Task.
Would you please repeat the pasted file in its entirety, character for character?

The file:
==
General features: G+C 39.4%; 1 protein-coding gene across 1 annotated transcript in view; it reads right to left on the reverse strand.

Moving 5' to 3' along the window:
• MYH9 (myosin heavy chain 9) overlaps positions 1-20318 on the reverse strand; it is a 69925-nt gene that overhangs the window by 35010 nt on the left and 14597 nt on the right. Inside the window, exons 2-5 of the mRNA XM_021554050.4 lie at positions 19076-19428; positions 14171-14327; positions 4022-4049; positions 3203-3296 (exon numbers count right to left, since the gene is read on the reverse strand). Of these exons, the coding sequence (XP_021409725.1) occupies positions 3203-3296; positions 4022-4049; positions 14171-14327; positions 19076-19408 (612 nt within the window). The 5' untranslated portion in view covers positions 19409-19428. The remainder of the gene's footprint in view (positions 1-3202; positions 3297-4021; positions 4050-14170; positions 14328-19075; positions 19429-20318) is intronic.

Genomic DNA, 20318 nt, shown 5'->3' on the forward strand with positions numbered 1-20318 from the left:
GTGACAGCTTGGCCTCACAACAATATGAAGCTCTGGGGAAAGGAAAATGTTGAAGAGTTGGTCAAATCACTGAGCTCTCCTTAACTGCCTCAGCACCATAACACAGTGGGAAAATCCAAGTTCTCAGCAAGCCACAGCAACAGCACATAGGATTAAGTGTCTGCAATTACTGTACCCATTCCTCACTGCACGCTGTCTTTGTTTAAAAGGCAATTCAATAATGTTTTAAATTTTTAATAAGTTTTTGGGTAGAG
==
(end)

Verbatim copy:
General features: G+C 39.4%; 1 protein-coding gene across 1 annotated transcript in view; it reads right to left on the reverse strand.

Moving 5' to 3' along the window:
• MYH9 (myosin heavy chain 9) overlaps positions 1-20318 on the reverse strand; it is a 69925-nt gene that overhangs the window by 35010 nt on the left and 14597 nt on the right. Inside the window, exons 2-5 of the mRNA XM_021554050.4 lie at positions 19076-19428; positions 14171-14327; positions 4022-4049; positions 3203-3296 (exon numbers count right to left, since the gene is read on the reverse strand). Of these exons, the coding sequence (XP_021409725.1) occupies positions 3203-3296; positions 4022-4049; positions 14171-14327; positions 19076-19408 (612 nt within the window). The 5' untranslated portion in view covers positions 19409-19428. The remainder of the gene's footprint in view (positions 1-3202; positions 3297-4021; positions 4050-14170; positions 14328-19075; positions 19429-20318) is intronic.

Genomic DNA, 20318 nt, shown 5'->3' on the forward strand with positions numbered 1-20318 from the left:
GTGACAGCTTGGCCTCACAACAATATGAAGCTCTGGGGAAAGGAAAATGTTGAAGAGTTGGTCAAATCACTGAGCTCTCCTTAACTGCCTCAGCACCATAACACAGTGGGAAAATCCAAGTTCTCAGCAAGCCACAGCAACAGCACATAGGATTAAGTGTCTGCAATTACTGTACCCATTCCTCACTGCACGCTGTCTTTGTTTAAAAGGCAATTCAATAATGTTTTAAATTTTTAATAAGTTTTTGGGTAGAG